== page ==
Family of Stockholm terror attack victim Chris Bevington devastated by loss
The British man killed in the Stockholm terrorist attack has been named as Chris Bevington.
In statement, his father John Bevington said: "We are all devastated by the untimely and tragic death of our talented, compassionate and caring son Chris.
"A wonderful husband, son, father, brother and close friend to many. The family requests absolute privacy at this incredibly difficult time to mourn his passing in peace."
Four people died and dozens were injured when a lorry mowed down pedestrians in a busy shopping district of the Swedish capital on Friday.
The suspected attacker was a 39-year-old asylum seeker from Uzbekistan who had his application rejected last year, according to Swedish police.
Of the other three who died, one was Belgian and two were Swedish.
Police have revealed the attacker was known to authorities some years ago but as "a more marginal character".
At a press conference on Sunday they said he was sympathetic to extremist groups and had been sought by authorities for deportation.
Swedish police spokesman Jan Evensson said: "All four deceased are now identified and family to the deceased are notified.
"There are two Swedish citizens among the deceased and there are two foreign citizens among the deceased and the countries' embassies are being contacted as we speak."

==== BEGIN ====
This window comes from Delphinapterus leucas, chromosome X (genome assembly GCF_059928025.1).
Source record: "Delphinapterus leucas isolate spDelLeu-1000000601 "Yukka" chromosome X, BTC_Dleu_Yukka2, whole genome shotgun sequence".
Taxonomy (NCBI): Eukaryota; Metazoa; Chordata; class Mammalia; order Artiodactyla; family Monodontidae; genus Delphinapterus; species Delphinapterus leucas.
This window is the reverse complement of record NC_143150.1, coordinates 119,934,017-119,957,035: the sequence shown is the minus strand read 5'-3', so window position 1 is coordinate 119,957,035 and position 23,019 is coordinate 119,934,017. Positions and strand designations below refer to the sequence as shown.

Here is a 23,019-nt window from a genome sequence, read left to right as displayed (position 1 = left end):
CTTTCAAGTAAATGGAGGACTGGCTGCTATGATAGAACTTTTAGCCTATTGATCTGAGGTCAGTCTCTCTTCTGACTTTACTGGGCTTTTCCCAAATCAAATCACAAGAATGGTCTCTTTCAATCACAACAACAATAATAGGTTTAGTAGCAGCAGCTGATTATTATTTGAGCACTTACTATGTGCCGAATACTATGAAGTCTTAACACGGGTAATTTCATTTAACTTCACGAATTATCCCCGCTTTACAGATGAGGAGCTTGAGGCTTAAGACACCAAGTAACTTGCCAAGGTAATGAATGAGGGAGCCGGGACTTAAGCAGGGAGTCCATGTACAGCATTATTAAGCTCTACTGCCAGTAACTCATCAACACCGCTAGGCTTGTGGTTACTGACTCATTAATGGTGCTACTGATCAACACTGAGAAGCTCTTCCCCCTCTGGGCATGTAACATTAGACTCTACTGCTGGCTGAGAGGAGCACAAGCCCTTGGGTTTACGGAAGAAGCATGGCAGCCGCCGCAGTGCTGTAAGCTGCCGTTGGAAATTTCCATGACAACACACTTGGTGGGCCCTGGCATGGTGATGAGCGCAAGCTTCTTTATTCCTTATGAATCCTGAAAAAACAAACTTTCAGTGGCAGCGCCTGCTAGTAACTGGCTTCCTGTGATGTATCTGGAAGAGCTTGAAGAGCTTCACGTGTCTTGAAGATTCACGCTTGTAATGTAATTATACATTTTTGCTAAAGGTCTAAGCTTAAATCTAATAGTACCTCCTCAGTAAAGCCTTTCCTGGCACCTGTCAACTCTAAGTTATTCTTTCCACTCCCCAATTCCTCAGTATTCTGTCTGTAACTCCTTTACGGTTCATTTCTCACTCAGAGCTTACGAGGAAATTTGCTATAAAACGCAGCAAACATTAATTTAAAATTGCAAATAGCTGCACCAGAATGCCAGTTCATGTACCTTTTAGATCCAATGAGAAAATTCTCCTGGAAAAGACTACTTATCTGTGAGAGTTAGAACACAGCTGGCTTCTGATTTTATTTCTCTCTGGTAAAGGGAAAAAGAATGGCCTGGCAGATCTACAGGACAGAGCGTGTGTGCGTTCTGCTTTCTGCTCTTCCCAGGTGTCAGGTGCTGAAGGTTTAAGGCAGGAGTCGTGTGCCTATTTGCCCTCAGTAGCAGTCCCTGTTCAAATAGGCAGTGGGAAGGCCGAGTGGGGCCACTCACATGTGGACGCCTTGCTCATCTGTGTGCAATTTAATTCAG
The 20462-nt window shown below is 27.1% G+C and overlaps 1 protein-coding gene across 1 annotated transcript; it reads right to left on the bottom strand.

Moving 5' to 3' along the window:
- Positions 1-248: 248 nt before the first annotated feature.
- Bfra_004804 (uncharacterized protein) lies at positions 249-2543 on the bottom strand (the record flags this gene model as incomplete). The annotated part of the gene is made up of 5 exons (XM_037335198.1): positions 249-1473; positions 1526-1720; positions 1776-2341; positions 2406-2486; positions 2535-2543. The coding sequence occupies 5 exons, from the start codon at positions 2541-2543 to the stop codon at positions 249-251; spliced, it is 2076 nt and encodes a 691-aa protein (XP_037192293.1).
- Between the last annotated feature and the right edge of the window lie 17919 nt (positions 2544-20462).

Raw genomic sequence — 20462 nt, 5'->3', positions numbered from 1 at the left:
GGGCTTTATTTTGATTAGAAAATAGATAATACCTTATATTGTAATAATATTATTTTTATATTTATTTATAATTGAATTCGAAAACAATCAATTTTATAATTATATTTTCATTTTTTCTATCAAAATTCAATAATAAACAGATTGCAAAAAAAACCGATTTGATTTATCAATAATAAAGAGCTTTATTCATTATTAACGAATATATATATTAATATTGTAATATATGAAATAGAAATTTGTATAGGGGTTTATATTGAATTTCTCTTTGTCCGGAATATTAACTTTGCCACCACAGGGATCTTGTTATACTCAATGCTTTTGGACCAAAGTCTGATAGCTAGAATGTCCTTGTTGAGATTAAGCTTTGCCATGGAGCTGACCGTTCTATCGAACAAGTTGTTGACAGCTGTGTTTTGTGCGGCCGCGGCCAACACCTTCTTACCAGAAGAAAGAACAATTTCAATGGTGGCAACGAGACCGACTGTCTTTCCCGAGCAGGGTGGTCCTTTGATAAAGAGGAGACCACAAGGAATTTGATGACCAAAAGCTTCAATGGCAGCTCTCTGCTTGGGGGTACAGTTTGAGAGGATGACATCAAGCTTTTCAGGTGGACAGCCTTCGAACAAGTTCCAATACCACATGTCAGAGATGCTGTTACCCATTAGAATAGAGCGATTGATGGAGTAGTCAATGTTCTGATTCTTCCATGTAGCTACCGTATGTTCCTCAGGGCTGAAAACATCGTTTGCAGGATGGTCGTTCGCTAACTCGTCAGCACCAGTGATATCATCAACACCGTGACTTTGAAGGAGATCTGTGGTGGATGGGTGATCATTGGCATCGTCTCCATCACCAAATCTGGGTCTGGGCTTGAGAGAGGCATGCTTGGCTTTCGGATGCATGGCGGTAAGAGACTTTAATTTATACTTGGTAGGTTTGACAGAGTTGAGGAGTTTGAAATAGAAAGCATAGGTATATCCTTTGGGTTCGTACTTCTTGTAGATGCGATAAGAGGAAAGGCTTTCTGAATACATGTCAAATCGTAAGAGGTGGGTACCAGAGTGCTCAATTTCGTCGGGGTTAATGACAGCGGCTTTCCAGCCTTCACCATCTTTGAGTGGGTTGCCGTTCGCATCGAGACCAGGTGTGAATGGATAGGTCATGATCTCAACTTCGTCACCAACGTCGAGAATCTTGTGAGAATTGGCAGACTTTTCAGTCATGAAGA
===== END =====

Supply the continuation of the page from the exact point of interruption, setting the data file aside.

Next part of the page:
Asked which countries the foreign citizens were from, another police representative said: "Belgium and England."
Ten of the 15 victims injured in the attack are still being treated in hospital, four of whom remain in a serious condition. Two of those are in intensive care.
One child was injured but not seriously, a spokeswoman for Stockholm County Council confirmed.
Following the rampage Sweden's prime minister Stefan Lofven said "everything indicates that this is a terrorist attack" and later vowed he would not give in to attempts to destroy democracy.
Theresa May pledged solidarity with the country in the wake of what she described as a "terrible attack" and said "the UK stands firmly by Sweden's side".
Mr Evenssen said more than 500 people have been questioned following the attack and a further five people have been detained.
The latest outrage inflicted on the continent came just two weeks after similar tactics were used to attack London, when Muslim convert Khalid Masood drove into crowds on Westminster Bridge.
The bloodshed also bore hallmarks of attacks seen in Nice and Berlin last year.